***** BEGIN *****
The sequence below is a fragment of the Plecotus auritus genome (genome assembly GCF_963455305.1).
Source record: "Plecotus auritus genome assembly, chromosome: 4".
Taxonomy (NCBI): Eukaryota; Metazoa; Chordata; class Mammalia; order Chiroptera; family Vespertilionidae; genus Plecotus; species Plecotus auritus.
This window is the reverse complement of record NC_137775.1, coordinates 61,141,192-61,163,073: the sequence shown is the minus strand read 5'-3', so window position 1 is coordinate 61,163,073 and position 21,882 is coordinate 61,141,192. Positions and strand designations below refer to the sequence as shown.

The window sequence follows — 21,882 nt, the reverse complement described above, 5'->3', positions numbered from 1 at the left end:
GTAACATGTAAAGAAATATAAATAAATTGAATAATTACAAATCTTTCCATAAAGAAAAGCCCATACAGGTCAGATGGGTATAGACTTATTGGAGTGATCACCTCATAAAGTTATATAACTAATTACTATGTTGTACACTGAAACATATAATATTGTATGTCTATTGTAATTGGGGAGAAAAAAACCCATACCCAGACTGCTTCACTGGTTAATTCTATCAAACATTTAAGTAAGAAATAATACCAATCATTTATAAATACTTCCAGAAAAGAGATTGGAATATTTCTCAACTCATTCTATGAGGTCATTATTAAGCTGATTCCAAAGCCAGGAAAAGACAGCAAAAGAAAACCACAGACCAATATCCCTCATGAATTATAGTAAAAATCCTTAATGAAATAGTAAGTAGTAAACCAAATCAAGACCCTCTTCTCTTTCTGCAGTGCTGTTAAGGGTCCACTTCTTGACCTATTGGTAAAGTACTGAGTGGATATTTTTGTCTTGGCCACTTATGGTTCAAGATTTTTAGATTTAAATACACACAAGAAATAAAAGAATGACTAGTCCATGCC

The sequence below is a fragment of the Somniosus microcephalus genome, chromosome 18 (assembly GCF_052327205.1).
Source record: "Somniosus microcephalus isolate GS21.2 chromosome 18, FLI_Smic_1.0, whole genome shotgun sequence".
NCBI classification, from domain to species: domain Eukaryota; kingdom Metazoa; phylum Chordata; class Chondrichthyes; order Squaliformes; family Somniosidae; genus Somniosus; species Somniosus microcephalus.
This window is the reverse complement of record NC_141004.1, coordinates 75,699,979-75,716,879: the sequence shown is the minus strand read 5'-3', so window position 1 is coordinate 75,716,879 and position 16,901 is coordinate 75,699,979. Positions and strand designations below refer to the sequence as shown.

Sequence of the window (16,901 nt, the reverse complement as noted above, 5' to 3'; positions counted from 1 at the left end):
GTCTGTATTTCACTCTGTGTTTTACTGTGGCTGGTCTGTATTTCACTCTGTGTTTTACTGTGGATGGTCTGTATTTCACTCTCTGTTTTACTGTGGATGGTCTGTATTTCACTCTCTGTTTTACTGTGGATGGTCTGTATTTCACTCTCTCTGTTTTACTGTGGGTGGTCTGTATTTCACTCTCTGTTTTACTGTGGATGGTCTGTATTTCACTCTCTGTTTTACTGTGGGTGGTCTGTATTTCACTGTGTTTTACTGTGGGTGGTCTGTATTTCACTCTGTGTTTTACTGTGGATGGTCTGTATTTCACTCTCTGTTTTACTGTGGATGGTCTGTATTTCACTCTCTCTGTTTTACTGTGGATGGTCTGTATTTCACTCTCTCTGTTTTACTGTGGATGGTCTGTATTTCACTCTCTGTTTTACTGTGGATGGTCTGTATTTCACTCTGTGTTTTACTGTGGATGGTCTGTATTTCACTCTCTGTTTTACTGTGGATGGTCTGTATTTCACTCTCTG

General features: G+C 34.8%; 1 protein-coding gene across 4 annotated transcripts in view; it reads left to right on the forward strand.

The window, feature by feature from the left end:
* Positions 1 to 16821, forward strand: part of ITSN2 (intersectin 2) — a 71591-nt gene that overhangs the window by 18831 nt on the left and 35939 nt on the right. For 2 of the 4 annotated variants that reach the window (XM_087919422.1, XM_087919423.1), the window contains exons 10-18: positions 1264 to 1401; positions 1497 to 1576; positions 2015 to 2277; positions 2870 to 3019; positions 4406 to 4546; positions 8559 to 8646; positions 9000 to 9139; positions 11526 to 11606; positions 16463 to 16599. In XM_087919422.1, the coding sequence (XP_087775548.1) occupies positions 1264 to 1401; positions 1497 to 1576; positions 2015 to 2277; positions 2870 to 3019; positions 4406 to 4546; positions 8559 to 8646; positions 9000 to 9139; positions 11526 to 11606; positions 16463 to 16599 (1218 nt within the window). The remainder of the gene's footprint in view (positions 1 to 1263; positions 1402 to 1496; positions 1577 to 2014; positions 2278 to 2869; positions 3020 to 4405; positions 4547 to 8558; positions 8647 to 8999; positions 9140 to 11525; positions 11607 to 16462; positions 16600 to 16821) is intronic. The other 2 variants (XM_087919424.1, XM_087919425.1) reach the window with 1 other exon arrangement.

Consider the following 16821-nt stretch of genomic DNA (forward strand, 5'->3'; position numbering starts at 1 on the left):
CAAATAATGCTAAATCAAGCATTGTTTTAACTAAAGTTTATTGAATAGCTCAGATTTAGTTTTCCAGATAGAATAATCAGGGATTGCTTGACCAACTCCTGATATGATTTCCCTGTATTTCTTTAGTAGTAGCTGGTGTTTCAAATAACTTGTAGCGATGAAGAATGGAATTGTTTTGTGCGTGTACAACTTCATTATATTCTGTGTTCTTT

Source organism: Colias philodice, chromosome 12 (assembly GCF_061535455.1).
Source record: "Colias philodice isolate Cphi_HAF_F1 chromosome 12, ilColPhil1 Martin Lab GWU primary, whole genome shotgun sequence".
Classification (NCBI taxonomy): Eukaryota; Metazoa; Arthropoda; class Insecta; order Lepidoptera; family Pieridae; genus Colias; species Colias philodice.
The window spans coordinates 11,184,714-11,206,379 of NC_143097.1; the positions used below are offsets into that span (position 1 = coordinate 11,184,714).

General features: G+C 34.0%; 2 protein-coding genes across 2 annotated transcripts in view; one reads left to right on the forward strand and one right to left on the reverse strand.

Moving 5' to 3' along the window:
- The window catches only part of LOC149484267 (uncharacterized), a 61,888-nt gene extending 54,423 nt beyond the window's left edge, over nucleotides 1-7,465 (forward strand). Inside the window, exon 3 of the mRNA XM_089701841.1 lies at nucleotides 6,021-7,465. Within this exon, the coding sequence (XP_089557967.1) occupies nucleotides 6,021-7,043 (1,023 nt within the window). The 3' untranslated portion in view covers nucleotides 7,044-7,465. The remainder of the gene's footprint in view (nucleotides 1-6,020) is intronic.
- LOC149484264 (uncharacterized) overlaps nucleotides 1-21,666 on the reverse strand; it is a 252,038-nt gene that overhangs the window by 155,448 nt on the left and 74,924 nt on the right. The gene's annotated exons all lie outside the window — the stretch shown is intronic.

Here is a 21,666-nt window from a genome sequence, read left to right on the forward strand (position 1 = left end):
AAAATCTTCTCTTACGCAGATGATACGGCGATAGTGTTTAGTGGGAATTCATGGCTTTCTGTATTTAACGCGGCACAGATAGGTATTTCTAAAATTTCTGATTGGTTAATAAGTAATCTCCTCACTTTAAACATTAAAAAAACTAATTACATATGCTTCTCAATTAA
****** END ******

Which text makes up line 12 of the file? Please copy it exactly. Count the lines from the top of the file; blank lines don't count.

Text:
GTCTGTATTTCACTCTGTGTTTTACTGTGGCTGGTCTGTATTTCACTCTGTGTTTTACTGTGGATGGTCTGTATTTCACTCTCTGTTTTACTGTGGATGGTCTGTATTTCACTCTCTGTTTTACTGTGGATGGTCTGTATTTCACTCTCTCTGTTTTACTGTGGGTGGTCTGTATTTCACTCTCTGTTTTACTGTGGATGGTCTGTATTTCACTCTCTGTTTTACTGTGGGTGGTCTGTATTTCACTGTGTTTTACTGTGGGTGGTCTGTATTTCACTCTGTGTTTTACTGTGGATGGTCTGTATTTCACTCTCTGTTTTACTGTGGATGGTCTGTATTTCACTCTCTCTGTTTTACTGTGGATGGTCTGTATTTCACTCTCTCTGTTTTACTGTGGATGGTCTGTATTTCACTCTCTGTTTTACTGTGGATGGTCTGTATTTCACTCTGTGTTTTACTGTGGATGGTCTGTATTTCACTCTCTGTTTTACTGTGGATGGTCTGTATTTCACTCTCTG